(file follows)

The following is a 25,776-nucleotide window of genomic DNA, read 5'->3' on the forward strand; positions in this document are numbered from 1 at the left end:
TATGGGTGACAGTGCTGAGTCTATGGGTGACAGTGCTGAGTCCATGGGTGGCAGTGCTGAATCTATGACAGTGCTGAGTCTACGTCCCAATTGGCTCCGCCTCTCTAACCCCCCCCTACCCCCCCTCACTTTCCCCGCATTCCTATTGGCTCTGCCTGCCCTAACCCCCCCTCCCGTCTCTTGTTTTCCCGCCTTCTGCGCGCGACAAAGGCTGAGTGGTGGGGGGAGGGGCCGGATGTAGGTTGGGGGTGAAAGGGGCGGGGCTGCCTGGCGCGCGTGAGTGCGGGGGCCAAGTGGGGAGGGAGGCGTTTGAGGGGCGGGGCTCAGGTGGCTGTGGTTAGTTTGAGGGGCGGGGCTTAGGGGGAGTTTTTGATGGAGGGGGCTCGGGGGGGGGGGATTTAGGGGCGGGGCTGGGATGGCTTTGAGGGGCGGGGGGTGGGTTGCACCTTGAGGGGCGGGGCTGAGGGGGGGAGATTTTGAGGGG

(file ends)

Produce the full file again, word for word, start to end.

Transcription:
The following is a 25,776-nucleotide window of genomic DNA, read 5'->3' on the forward strand; positions in this document are numbered from 1 at the left end:
TATGGGTGACAGTGCTGAGTCTATGGGTGACAGTGCTGAGTCCATGGGTGGCAGTGCTGAATCTATGACAGTGCTGAGTCTACGTCCCAATTGGCTCCGCCTCTCTAACCCCCCCCTACCCCCCCTCACTTTCCCCGCATTCCTATTGGCTCTGCCTGCCCTAACCCCCCCTCCCGTCTCTTGTTTTCCCGCCTTCTGCGCGCGACAAAGGCTGAGTGGTGGGGGGAGGGGCCGGATGTAGGTTGGGGGTGAAAGGGGCGGGGCTGCCTGGCGCGCGTGAGTGCGGGGGCCAAGTGGGGAGGGAGGCGTTTGAGGGGCGGGGCTCAGGTGGCTGTGGTTAGTTTGAGGGGCGGGGCTTAGGGGGAGTTTTTGATGGAGGGGGCTCGGGGGGGGGGGATTTAGGGGCGGGGCTGGGATGGCTTTGAGGGGCGGGGGGTGGGTTGCACCTTGAGGGGCGGGGCTGAGGGGGGGAGATTTTGAGGGG